Jump to section
You take your dog out for his usual walk and notice that his urine looks darker than usual. The urine has an orangey, red color to it. You may also notice that your companion appears uncomfortable when passing urine. There are various reasons a dog may have blood in his urine such as:
If your dog has urine that is red, orange or brown he should be seen by a veterinarian. The different shades are a good indication that there is blood in his urine. The medical term for blood in the urine is hematuria. Hematuria is a symptom of an underlying condition, which may be serious.
A dog may have blood in his urine due to:
Urinary Tract Infection
The dog's urinary tract is comprised of the kidneys, ureters, bladder, and urethra. A urinary tract bacterial infection is usually found in the bladder or the urethra. Urinary tract infections can be very painful.
Tumors may cause blood in the urine. Tumors may be non-malignant (benign) or malignant (cancerous). In the event of a tumor, your dog’s stomach may be distended.
Kidney or Bladder Stones
Stones are a collection of minerals that form in the urinary bladder or kidneys. The stones may range from small to large. In addition to blood in the urine, your dog may show signs of straining and frequent urination.
Your dog may have blood in his urine because he ingested a toxic substance. Other symptoms of poisoning may include lethargy, coughing, swollen abdomen and respiratory distress.
If a canine experiences an injury such as a substantial fall, a kick or a vehicular trauma, he may be bleeding internally. Internal bleeding may cause blood to be in the urine.
Male dogs may have an infection, cancer, cysts or abscess in his prostate. Dogs with prostate disorders may have blood in the urine, labored urination and a decrease in urination. Dogs that are not neutered are more prone to prostate issues.
During estrus, female dogs will bleed. The menstrual blood may mix with urine, which will appear as blood in the urine.
If your dog is peeing blood he should be seen by a veterinarian. The veterinarian will examine the dog and determine the cause of the blood in the urine. The veterinarian may suggest a few diagnostic tests, which may include a complete blood count (CBC), serum chemistry panel, urinalysis, culture, x-rays and an ultrasound.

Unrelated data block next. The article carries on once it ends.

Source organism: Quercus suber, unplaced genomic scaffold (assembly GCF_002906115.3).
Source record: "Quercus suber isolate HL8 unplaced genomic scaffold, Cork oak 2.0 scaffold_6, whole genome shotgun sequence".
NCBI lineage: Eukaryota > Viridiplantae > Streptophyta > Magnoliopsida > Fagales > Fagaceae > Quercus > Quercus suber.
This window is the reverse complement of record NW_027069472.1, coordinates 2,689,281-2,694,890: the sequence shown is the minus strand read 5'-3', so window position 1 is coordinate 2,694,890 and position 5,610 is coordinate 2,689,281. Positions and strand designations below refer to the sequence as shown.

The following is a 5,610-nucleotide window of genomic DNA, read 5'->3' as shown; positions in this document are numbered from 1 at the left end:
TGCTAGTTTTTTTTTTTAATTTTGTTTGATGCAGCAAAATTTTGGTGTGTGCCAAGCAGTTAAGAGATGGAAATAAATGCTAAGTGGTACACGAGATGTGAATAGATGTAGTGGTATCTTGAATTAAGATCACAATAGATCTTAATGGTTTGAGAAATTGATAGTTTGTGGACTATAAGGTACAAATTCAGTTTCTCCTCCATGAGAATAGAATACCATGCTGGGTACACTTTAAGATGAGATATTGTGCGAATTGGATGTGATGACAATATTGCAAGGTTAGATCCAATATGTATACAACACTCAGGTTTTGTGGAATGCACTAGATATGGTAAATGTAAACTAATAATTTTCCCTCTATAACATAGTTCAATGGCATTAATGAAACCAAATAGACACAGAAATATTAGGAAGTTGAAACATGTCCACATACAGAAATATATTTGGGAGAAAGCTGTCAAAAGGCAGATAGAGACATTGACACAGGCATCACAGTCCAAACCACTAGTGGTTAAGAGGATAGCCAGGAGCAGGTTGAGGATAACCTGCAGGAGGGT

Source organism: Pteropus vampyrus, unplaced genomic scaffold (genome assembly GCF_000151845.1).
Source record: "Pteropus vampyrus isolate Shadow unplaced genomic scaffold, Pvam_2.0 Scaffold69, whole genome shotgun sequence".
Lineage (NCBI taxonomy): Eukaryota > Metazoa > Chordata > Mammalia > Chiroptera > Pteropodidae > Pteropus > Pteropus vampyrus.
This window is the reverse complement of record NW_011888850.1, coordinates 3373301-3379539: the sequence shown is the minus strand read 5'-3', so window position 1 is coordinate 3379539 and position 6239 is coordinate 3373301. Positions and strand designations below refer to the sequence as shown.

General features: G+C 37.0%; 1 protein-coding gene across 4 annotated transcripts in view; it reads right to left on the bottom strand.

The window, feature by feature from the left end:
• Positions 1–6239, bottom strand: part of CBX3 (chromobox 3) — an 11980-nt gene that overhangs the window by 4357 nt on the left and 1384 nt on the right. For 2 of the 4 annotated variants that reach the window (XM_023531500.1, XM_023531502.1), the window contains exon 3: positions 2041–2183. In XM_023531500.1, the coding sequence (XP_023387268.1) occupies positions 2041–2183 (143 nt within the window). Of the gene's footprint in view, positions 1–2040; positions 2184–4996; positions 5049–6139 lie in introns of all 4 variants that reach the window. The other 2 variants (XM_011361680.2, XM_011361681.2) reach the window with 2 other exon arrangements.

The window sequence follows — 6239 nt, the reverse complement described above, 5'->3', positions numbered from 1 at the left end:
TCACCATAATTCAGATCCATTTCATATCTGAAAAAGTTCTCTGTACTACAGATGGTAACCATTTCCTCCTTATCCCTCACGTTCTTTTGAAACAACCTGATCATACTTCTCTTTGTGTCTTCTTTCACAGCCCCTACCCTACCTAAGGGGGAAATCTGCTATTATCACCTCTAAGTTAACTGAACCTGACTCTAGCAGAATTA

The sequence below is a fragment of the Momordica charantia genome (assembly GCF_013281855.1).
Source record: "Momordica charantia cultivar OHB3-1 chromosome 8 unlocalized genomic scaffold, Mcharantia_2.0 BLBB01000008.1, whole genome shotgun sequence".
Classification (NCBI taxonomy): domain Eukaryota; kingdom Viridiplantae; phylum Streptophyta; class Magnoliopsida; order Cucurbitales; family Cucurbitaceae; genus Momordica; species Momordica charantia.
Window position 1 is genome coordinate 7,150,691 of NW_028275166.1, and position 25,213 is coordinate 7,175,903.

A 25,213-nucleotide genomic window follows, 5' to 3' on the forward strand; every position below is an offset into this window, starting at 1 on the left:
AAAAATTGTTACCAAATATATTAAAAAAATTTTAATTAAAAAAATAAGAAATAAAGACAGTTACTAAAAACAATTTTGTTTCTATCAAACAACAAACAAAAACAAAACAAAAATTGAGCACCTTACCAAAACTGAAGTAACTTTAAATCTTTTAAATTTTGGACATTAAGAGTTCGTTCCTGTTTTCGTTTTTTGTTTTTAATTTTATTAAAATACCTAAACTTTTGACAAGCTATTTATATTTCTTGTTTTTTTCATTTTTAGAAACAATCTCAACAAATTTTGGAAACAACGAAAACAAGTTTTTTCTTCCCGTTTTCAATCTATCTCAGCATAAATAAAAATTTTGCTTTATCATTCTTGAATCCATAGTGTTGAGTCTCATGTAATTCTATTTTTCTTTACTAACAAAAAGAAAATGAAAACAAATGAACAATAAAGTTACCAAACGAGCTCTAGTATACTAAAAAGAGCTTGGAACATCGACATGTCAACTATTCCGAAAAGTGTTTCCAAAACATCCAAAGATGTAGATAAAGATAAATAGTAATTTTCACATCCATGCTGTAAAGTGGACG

Infections are usually treated with antibiotics. Dogs with tumors may have to undergo surgery. If the tumor is malignant, the patient may also have chemotherapy and radiation treatments.
If your dog has stones he will need to be placed on a diet which is low in protein, magnesium and phosphorous. Stones may need to be surgically removed. In the event that poisoning is suspected, hospitalization may be recommended. Once hospitalized, your dog can receive 24/7 intensive care.
If your dog is injured and has an internal injury he will need surgery. Patients with prostate issues may need antibiotics and in some cases, surgery. The owner of a dog that undergoes surgery will be given postoperative instructions by the surgical team. The patient will have to wear a cone until the sutures are removed by the veterinarian.
Sometimes urinary tract infections can be prevented with proper hygiene and ensuring that your dog is drinking enough water. Female dogs that are not regularly groomed may transmit feces into their urinary tract. Adding a tiny bit of sweet potato in their water may help a dog to drink more water.
Most male dogs with prostate disorders are intact. Neutering your pet may prevent health and behavior issues. Female dogs should be spayed. Females dogs, which are not spayed will go into estrus. Female dogs that are not spayed are also more prone to false pregnancy, mastitis, and mammary cysts.
It is important to keep toxic substances away from dogs and small children. Additionally, dogs should not be left outside for extended periods of time. Unsupervised dogs can escape their yard and may become victims of abuse or vehicular trauma.
It is recommended that dogs have yearly wellness visits. Wellness visits can ensure that your dog is healthy. They may also help diagnose conditions in the early stages. Diseases and conditions diagnosed in the early stages have a better recovery prognosis.
Cost of treatment will vary depending on the diagnosis. Urinary tract infections may cost $350 to treat. To treat bladder stones, the cost may be $1200 and prostatic cancer treatment costs may be $6500. Poisoning by certain substances can have a treatment cost of $3500.
*Wag! may collect a share of sales or other compensation from the links on this page. Items are sold by the retailer, not Wag!.
© 2021 Wag Labs, Inc. All rights reserved.
Download the Wag! app
Download the Wag! app